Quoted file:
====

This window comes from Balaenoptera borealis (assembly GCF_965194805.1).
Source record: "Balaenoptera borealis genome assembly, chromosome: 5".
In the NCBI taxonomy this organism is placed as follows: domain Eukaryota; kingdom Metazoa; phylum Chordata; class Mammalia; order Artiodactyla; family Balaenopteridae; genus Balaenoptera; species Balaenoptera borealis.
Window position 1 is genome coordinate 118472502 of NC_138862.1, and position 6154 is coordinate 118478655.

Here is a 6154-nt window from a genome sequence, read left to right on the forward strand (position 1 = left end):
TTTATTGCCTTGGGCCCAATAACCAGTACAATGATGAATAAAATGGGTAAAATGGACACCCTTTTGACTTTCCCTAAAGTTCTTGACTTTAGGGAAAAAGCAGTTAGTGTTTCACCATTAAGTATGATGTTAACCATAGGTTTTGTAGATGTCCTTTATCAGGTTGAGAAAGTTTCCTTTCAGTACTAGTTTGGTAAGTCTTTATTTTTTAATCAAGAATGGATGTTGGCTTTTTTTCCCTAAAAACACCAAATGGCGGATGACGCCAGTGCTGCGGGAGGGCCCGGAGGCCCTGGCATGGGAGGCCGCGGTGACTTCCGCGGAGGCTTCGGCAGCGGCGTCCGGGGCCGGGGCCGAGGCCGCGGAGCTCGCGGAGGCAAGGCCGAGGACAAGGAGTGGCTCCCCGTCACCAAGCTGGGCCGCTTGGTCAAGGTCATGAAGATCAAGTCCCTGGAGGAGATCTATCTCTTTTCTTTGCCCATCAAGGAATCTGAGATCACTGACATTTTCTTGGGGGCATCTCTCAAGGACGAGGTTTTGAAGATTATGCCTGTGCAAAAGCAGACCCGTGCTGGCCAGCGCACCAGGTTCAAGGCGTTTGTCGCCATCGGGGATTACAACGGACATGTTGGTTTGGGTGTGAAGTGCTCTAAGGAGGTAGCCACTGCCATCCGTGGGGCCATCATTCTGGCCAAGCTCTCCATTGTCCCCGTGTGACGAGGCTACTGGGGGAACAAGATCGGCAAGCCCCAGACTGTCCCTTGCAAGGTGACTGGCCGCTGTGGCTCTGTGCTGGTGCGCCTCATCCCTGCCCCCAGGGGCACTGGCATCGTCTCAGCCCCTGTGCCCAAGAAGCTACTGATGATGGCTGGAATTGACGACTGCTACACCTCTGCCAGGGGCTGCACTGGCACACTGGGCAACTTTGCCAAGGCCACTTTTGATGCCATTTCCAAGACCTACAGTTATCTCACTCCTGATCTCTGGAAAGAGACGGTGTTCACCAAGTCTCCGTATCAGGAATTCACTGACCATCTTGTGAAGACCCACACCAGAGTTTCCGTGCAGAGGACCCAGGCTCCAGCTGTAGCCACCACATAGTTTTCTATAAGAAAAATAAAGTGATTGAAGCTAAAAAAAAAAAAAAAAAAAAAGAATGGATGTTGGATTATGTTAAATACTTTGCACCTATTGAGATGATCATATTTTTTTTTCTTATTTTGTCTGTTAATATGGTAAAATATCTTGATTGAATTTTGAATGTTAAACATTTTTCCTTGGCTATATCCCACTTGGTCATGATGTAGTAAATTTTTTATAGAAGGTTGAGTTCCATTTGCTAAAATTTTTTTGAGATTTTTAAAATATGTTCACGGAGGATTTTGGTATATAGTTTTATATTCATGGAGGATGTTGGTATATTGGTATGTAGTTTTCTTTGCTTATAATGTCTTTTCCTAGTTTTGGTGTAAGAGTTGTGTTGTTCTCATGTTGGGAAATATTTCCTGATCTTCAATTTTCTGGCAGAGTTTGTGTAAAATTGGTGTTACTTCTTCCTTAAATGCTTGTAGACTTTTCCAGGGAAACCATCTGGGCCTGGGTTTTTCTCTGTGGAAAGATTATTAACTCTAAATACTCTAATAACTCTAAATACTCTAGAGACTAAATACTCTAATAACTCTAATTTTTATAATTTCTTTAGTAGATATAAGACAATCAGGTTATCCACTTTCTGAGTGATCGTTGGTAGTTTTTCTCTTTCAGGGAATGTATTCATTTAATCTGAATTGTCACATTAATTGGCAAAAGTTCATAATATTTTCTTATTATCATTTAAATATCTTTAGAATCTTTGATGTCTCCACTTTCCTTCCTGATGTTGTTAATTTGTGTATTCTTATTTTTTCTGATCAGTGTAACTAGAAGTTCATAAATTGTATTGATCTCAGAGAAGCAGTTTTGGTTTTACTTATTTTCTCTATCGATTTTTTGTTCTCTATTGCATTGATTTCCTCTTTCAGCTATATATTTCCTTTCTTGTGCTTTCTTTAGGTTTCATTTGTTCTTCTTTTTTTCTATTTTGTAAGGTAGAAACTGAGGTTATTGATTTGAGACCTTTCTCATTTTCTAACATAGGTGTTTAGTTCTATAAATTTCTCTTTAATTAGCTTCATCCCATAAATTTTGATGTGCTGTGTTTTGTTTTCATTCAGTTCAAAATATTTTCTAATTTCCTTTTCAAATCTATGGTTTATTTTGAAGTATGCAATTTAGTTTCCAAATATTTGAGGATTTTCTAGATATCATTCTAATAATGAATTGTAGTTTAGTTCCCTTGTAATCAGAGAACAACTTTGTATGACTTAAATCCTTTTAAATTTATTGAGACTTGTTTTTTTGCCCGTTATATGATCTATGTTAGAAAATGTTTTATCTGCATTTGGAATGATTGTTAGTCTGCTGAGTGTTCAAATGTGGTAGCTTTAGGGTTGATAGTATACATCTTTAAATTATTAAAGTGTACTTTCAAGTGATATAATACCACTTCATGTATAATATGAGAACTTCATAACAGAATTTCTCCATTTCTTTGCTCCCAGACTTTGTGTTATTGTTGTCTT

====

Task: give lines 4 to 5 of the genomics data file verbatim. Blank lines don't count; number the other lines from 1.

Window position 1 is genome coordinate 118472502 of NC_138862.1, and position 6154 is coordinate 118478655.

Here is a 6154-nt window from a genome sequence, read left to right on the forward strand (position 1 = left end):